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Innovation & Talent

Making Malaysia an innovation hub

KUALA LUMPUR: Tun Dr Mahathir Mohamad has unveiled fresh plans for Malaysia to become one of the main destinations for the high-tech industry by 2025.

The Prime Minister unveiled a four-pronged strategy for Malaysia to be on a stronger footing in the manufacturing sector through higher productivity, contribution, innovation and increasing the number of high-skilled workers at the launch of the National Policy on Industry 4.0 (Industry4WRD).
The manufacturing sector has contributed 23% to the gross domestic product and 98.5% of Malaysian small and medium-sized enterprises (SMEs) are in this sector. 

In relation to innovation, the prime minister envisioned the country to be ranked among the top 30 nations in the Global Innovation Index by 2025. Currently, Malaysia is ranked 35th in the index. 

“The potential for growth is limitless, but it all boils down to knowledge on application,” he said in his speech at the launch. 

For Malaysia to become a developed nation, Dr Mahathir said the fourth industrial revolution (IR4.0) was a crucial step to leap forward for the manufacturing industry, noting that exhibitions and conferences would encourage companies to change.
“Bring the technology to exhibitions and show the companies how they can increase production and lower the cost. When you know the exact formula, the companies will save money to buy the new technology,” he told a press conference. 
Asked if incentives would be granted to SMEs to speed up digital adoption, Dr Mahathir emphasised that higher profits earned from adopting technology should be sufficient motivation for companies to undertake investments.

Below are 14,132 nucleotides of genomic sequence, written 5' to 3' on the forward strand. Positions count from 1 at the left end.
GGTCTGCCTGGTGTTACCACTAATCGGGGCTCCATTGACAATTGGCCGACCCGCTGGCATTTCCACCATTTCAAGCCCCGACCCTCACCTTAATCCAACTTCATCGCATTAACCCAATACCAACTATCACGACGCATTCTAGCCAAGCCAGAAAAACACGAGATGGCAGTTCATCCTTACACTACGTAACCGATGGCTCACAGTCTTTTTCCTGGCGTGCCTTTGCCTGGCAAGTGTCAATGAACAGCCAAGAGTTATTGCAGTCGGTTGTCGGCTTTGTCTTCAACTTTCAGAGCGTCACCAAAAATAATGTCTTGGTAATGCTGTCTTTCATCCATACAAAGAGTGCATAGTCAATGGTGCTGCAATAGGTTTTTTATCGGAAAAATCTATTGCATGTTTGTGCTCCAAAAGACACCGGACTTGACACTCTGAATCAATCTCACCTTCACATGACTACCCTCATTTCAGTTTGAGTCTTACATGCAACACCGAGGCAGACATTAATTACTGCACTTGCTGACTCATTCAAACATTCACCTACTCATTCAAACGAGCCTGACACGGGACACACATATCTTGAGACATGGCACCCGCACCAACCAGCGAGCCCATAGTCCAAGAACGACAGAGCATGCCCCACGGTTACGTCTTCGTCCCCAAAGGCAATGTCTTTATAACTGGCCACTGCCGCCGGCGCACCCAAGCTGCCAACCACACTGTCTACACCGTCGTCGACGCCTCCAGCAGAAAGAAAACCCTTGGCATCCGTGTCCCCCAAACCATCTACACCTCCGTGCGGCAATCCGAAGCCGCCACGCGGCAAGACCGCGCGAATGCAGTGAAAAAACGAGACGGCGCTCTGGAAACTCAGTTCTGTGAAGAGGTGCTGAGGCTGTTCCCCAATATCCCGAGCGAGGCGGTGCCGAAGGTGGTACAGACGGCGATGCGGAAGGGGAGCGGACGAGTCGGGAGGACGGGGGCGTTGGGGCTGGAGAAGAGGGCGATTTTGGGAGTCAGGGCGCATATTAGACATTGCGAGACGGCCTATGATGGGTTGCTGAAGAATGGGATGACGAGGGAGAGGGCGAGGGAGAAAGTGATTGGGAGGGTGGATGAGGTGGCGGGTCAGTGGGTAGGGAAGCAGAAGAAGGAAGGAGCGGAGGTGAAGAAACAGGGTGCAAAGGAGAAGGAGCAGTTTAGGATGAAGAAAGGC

He said the “mentality of seeking incentives is wrong”, indicating that the previous administration got Malaysians dependent on grants and incentives. 

“Nowadays, even if people want to eat, they want incentives, to breathe they also want incentives. This is the wrong mentality.“If Malaysians become dependent like that, very soon, they can’t think, move or they can’t do anything for themselves, as they will be always looking for subsidies,” he quipped. 

Despite the higher initial cost of technology, Federation of Malaysian Manufacturers (FMM) president Datuk Soh Thian Lai suggested that SME manufacturers could benefit through soft loans with low interest rates by banks. 

“This will enhance the willingness of the SMEs to break and embrace Industry 4.0 because other Asean countries are embarking on it aggressively. Malaysian SMEs have no choice but to adopt the fourth industrial revolution. Our members will work together with relevant authorities and organisations that have these technologies. We will move forward with the help of the International Trade and Industry Ministry and other government agencies,” he said. 

FMM represents more than 10,000 member companies from the manufacturing supply chain. Globally, International Trade and Industry Minister Datuk Darell Leiking said IR4.0 had the potential to raise income levels and improve the quality of life. 

“This is exemplified, for instance, by autonomous robots that have enhanced agility, sensors and intelligence, as well as autonomous vehicles or self-driving cars capable of sensing the environment to perform tasks,” he added. 

Going forward, Dr Mahathir urged manufacturing SMEs to be at the forefront of their competitors as the country has lagged behind in digitisation. On the four Bank Negara officials suspended, Dr Mahathir said “someone in Bank Negara obviously knows” what happened to the RM2bil paid by the central bank to purchase land from the Finance Ministry. 

“I only know that the land was sold to Bank Negara for RM2bil.”